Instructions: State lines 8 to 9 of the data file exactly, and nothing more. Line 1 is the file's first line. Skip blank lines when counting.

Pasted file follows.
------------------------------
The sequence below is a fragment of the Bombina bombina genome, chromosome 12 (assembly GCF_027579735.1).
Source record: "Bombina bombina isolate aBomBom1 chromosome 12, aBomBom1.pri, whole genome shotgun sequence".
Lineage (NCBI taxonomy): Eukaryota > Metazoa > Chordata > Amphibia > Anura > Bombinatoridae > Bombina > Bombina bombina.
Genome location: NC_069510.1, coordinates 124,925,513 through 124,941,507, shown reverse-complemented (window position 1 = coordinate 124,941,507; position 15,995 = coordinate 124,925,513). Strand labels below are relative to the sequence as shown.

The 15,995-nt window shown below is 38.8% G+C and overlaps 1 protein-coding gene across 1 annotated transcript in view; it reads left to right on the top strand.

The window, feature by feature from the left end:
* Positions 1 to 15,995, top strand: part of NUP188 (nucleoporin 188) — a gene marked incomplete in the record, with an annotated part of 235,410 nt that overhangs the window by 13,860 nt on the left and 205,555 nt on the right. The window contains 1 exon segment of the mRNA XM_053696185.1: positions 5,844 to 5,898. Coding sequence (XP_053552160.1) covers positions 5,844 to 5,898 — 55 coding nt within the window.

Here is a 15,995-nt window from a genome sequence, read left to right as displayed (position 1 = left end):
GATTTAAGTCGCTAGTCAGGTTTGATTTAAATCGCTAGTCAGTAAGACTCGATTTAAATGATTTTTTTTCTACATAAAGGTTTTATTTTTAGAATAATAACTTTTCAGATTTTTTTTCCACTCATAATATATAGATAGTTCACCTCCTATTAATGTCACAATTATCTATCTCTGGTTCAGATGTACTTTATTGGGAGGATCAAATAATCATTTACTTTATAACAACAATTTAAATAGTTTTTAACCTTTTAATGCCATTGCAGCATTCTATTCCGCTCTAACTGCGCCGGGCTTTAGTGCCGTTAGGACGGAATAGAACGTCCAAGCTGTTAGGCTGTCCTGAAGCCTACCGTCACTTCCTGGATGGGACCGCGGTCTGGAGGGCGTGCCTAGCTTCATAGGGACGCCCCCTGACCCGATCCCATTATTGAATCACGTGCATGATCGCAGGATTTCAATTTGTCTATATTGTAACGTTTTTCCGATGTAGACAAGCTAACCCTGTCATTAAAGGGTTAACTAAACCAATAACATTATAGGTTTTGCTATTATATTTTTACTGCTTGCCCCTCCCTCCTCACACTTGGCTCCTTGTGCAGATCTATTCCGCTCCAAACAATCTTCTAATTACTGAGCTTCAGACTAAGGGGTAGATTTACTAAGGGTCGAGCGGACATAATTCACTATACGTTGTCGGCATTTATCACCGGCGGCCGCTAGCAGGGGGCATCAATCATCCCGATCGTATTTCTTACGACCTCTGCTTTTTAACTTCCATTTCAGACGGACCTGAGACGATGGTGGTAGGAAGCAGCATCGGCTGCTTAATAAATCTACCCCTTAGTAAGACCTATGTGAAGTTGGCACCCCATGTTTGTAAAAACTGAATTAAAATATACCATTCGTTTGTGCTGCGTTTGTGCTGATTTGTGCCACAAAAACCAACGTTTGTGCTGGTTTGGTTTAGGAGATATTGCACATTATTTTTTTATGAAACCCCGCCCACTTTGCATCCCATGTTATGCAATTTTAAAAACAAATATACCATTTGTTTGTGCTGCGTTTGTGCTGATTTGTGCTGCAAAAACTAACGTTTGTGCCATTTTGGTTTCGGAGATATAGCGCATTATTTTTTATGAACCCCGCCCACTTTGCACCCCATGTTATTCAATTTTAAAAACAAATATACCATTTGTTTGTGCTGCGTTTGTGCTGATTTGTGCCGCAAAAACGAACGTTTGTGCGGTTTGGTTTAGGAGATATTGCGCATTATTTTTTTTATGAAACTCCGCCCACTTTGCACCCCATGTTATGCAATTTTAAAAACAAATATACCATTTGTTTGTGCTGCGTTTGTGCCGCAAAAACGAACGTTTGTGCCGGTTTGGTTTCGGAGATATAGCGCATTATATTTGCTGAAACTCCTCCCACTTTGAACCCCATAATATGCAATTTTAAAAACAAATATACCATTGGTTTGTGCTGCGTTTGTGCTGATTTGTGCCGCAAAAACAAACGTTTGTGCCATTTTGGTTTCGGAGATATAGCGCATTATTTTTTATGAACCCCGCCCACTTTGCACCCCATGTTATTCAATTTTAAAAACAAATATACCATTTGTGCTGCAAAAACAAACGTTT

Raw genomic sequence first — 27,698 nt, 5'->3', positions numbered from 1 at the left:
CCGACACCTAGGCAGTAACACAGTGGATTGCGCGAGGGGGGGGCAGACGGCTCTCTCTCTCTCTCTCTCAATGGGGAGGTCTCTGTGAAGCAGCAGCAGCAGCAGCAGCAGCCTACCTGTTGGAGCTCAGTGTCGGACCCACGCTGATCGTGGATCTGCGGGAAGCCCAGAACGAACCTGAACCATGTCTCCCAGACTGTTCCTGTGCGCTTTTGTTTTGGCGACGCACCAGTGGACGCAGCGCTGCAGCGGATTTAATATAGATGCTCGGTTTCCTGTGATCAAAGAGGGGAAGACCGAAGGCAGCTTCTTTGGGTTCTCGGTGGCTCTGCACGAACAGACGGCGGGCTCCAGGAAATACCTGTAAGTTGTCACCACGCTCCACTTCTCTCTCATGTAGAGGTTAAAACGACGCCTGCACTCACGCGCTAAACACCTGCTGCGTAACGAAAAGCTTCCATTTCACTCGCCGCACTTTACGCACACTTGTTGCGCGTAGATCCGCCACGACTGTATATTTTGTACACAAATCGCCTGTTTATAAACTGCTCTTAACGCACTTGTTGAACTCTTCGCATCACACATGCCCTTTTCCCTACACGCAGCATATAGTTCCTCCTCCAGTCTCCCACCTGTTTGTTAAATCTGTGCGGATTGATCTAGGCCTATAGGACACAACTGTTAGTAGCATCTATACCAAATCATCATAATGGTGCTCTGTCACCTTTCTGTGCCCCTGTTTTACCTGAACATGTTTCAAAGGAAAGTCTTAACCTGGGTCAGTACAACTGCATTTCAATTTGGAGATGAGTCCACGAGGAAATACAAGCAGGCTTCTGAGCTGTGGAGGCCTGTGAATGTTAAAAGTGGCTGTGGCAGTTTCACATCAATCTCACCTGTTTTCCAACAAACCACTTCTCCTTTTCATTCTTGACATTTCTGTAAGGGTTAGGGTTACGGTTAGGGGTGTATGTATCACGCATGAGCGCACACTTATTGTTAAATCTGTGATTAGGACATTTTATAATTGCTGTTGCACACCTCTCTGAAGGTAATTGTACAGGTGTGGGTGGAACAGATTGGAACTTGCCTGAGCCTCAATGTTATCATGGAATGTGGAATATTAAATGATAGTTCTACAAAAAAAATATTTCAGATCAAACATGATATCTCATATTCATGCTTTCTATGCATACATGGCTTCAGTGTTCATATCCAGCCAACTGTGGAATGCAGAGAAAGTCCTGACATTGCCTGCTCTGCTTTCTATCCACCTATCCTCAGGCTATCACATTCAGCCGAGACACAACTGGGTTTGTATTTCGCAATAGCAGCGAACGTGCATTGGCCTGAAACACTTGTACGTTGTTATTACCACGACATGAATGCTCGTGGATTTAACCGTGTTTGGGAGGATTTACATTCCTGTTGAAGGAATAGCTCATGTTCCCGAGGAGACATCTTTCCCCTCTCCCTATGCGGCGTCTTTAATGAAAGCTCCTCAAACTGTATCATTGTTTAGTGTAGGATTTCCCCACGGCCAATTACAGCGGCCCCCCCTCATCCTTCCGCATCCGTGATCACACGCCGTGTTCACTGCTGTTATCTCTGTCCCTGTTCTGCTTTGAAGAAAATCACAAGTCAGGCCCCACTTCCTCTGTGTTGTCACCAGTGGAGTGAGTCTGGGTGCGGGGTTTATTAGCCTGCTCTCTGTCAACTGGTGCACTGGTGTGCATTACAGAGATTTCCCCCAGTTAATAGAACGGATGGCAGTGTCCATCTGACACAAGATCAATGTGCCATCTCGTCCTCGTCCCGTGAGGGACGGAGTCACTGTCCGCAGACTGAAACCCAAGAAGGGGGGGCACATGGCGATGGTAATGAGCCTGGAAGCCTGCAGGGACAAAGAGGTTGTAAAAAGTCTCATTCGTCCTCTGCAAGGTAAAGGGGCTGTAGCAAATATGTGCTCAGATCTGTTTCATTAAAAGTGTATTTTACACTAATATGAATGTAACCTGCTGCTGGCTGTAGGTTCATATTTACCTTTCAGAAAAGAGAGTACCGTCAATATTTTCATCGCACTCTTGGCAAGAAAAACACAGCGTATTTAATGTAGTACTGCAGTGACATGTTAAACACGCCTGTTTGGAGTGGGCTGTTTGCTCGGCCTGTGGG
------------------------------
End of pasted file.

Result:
Here is a 15,995-nt window from a genome sequence, read left to right as displayed (position 1 = left end):
GATTTAAGTCGCTAGTCAGGTTTGATTTAAATCGCTAGTCAGTAAGACTCGATTTAAATGATTTTTTTTCTACATAAAGGTTTTATTTTTAGAATAATAACTTTTCAGATTTTTTTTCCACTCATAATATATAGATAGTTCACCTCCTATTAATGTCACAATTATCTATCTCTGGTTCAGATGTACTTTATTGGGAGGATCAAATAATCATTTACTTTATAACAACAATTTAAATAGTTTTTAACCTTTTAATGCCATTGCAGCATTCTATTCCGCTCTAACTGCGCCGGGCTTTAGTGCCGTTAGGACGGAATAGAACGTCCAAGCTGTTAGGCTGTCCTGAAGCCTACCGTCACTTCCTGGATGGGACCGCGGTCTGGAGGGCGTGCCTAGCTTCATAGGGACGCCCCCTGACCCGATCCCATTATTGAATCACGTGCATGATCGCAGGATTTCAATTTGTCTATATTGTAACGTTTTTCCGATGTAGACAAGCTAACCCTGTCATTAAAGGGTTAACTAAACCAATAACATTATAGGTTTTGCTATTATATTTTTACTGCTTGCCCCTCCCTCCTCACACTTGGCTCCTTGTGCAGATCTATTCCGCTCCAAACAATCTTCTAATTACTGAGCTTCAGACTAAGGGGTAGATTTACTAAGGGTCGAGCGGACATAATTCACTATACGTTGTCGGCATTTATCACCGGCGGCCGCTAGCAGGGGGCATCAATCATCCCGATCGTATTTCTTACGACCTCTGCTTTTTAACTTCCATTTCAGACGGACCTGAGACGATGGTGGTAGGAAGCAGCATCGGCTGCTTAATAAATCTACCCCTTAGTAAGACCTATGTGAAGTTGGCACCCCATGTTTGTAAAAACTGAATTAAAATATACCATTCGTTTGTGCTGCGTTTGTGCTGATTTGTGCCACAAAAACCAACGTTTGTGCTGGTTTGGTTTAGGAGATATTGCACATTATTTTTTTATGAAACCCCGCCCACTTTGCATCCCATGTTATGCAATTTTAAAAACAAATATACCATTTGTTTGTGCTGCGTTTGTGCTGATTTGTGCTGCAAAAACTAACGTTTGTGCCATTTTGGTTTCGGAGATATAGCGCATTATTTTTTATGAACCCCGCCCACTTTGCACCCCATGTTATTCAATTTTAAAAACAAATATACCATTTGTTTGTGCTGCGTTTGTGCTGATTTGTGCCGCAAAAACGAACGTTTGTGCGGTTTGGTTTAGGAGATATTGCGCATTATTTTTTTTATGAAACTCCGCCCACTTTGCACCCCATGTTATGCAATTTTAAAAACAAATATACCATTTGTTTGTGCTGCGTTTGTGCCGCAAAAACGAACGTTTGTGCCGGTTTGGTTTCGGAGATATAGCGCATTATATTTGCTGAAACTCCTCCCACTTTGAACCCCATAATATGCAATTTTAAAAACAAATATACCATTGGTTTGTGCTGCGTTTGTGCTGATTTGTGCCGCAAAAACAAACGTTTGTGCCATTTTGGTTTCGGAGATATAGCGCATTATTTTTTATGAACCCCGCCCACTTTGCACCCCATGTTATTCAATTTTAAAAACAAATATACCATTTGTGCTGCAAAAACAAACGTTT